I have a lot of digital vintage postcards in the queue that I want to start adding to the shop, but I've been held back by needing to decide on a few things. Would love your input into what you need.
Currently, I have the postcards cut out from the background, saved as PNG files. I like them this way, and personally love the borders and edges, but it does make my files larger and I'm not seeing others offering them this way.
Help me determine the best format to offer the digital postcards.
- Do you like having the original borders with the slightly shabby corners?
- Would you consider having the backgrounds cut out desirable even if it added a slight amount to the price or is a flattened file fine for you?
- Size: I scanned these at 600 DPI, so twice as big as the originals. I think this offers the most flexibility. Is that size good for you?
- I often retouch out the greeting so the image has more flexibility. Any thoughts?
- Are you interested in creating new digital graphics for sale with these? (eg. gift tags, scrapbook items, etc.) If so, would you like the (small) price for the extended license added into the product price or as an add-on?
Thanks so much for your input!
I see from the comments that I need to find a better way to describe a few things. Maybe a few visuals will help.
Why 600 DPI
The reason I scan at 600 DPI is so that you have the option to print the originals at least twice their original size. This is great if you want to design backgrounds such as scrapbook papers, pillows, etc.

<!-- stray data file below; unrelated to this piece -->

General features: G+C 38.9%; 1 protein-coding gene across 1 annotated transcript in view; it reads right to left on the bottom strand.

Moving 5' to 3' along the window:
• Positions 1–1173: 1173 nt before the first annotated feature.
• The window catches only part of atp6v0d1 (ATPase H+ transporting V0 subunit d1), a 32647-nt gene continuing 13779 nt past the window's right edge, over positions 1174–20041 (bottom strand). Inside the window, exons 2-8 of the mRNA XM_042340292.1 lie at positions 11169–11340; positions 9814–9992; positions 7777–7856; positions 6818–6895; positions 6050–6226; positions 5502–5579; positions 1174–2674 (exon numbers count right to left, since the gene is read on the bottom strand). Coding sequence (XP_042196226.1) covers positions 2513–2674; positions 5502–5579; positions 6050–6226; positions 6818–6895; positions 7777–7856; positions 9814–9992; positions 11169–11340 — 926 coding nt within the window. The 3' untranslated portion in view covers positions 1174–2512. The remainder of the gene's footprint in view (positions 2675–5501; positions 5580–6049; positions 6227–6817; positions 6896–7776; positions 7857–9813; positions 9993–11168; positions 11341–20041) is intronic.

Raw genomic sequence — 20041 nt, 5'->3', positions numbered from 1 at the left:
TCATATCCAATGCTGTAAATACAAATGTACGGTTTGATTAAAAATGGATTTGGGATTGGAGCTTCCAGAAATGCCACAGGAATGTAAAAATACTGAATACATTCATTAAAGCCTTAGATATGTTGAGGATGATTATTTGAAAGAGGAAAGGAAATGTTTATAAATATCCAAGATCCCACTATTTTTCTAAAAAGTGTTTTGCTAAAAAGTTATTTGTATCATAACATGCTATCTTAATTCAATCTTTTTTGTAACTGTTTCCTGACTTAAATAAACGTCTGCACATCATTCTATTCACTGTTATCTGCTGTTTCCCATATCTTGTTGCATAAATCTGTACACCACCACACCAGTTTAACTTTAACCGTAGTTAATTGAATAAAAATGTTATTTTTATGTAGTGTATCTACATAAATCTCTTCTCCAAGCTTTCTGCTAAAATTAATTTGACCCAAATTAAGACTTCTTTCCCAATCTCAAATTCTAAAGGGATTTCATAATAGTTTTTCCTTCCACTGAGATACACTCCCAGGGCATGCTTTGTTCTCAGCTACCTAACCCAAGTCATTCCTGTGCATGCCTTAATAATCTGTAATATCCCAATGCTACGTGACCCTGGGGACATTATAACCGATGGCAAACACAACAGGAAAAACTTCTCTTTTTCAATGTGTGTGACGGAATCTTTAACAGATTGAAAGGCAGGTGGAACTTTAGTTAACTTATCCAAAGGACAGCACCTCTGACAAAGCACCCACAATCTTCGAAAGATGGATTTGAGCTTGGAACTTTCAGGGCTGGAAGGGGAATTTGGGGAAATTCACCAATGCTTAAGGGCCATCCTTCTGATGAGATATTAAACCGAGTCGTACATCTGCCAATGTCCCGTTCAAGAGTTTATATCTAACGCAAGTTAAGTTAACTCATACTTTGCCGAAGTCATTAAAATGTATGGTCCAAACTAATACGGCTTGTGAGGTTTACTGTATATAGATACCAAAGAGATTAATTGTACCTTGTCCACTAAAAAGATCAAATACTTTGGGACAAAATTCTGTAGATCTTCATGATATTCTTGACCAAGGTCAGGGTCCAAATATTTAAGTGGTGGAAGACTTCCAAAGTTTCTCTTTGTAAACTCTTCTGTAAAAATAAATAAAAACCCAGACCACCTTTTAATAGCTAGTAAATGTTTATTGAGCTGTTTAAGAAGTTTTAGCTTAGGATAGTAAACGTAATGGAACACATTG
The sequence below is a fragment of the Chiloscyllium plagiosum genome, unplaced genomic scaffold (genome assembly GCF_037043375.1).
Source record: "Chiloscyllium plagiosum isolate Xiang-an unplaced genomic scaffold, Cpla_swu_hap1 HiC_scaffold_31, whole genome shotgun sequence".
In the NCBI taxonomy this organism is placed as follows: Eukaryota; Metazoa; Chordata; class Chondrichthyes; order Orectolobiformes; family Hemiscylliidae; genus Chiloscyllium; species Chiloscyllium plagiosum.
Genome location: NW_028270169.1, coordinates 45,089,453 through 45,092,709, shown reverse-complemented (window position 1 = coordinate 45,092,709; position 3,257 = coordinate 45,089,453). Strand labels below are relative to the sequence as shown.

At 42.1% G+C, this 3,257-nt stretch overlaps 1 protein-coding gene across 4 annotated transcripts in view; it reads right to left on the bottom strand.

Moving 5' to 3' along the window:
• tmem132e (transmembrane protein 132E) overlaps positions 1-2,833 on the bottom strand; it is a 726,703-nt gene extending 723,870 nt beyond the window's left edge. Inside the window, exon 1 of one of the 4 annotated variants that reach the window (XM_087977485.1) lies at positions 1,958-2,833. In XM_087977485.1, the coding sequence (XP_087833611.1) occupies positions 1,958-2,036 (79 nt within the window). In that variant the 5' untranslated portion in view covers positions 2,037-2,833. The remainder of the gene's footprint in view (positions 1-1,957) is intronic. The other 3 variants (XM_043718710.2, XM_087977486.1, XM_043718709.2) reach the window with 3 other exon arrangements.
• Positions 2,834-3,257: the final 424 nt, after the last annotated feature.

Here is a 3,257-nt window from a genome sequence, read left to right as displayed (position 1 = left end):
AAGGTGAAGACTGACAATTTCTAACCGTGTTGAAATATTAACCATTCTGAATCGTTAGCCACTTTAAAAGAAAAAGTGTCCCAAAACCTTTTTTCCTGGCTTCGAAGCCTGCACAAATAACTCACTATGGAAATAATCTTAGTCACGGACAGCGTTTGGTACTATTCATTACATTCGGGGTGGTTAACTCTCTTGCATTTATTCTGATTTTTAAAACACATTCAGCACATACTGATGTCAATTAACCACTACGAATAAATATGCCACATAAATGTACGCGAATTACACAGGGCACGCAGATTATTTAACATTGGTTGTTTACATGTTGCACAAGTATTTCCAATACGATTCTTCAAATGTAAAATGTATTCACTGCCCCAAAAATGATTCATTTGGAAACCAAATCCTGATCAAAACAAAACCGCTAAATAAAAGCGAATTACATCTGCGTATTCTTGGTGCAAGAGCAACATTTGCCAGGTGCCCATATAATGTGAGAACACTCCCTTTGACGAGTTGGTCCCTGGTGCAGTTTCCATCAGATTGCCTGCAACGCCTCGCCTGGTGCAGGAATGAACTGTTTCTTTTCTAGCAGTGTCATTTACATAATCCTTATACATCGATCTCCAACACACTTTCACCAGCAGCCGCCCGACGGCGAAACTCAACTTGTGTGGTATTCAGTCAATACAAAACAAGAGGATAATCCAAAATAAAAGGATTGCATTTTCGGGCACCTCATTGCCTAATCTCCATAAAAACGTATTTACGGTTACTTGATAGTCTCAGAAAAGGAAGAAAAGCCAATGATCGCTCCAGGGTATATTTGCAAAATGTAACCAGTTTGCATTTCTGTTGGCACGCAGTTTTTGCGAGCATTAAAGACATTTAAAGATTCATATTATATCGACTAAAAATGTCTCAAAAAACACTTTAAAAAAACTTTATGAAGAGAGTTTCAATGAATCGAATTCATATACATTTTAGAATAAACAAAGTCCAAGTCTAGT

All of my products allow for creating artworks to resell. I also allow for graphics such as photo albums and scrapbook pages to be made for clients as long as the final work is delivered flattened. I don't normally allow for my assets to be used to create derivative graphics such as scrapbook items, gift tags, etc. to sell, but I will start offering some things with this option. I plan on offering extended licenses for items such as vintage ephemera and art brushes. So, postcards will have an extended license option, but a final designed digital paper using a digital postcard would not.
Background Cut Out
I'm finding it difficult to find precise words for this. What I mean is that the scanner background is cut out. Let me show you with a few examples. This shows you how a file would look if you opened it up and copied it onto a background file. I've added a drop shadow so that it's easier to see.
Straight Scanned Image
If I didn't "cut out" the scanned background, this is what your placed image would look like unless you cut it out yourself. The file would come flattened.
Cut Out Image
This is what your image would look like with files that I have "cut out". The file has a transparent background. I do all my postcards like this anyway, so I don't mind doing it, but it does make the file much larger. As I do have to pay for file storage and delivery, I have to consider price for larger files. The difference in size is about 13MB more for each postcard. Not enormous, but it adds up if you add a lot of files.
Flattened and Cropped Files
The other option would be to offer flattened and cropped files. The borders are usually so crooked on postcards, that I would need to crop them completely.
Depends How You Use Them
It really just depends on how you would be using these images if it matters to you. Here is a digital paper I've been working on where I used this image in the design. In this case, the borders didn't matter to me.
I'm inclined to offer files in a way that I feel is the most flexible for people, which for me means larger files (600 DPI) and cut out backgrounds. However, I would have to charge a higher price than other sellers offering flattened files at 300 DPI. Both for the extra time it takes me and the larger files. I need to determine what's more important to people: price or quality and options.
I hope this clarifies things. Please do continue to let me know what you need in products. Sizes, file formats, licensing and prices. It's all about you, so I really appreciate your feedback!
Big hugs, Leslie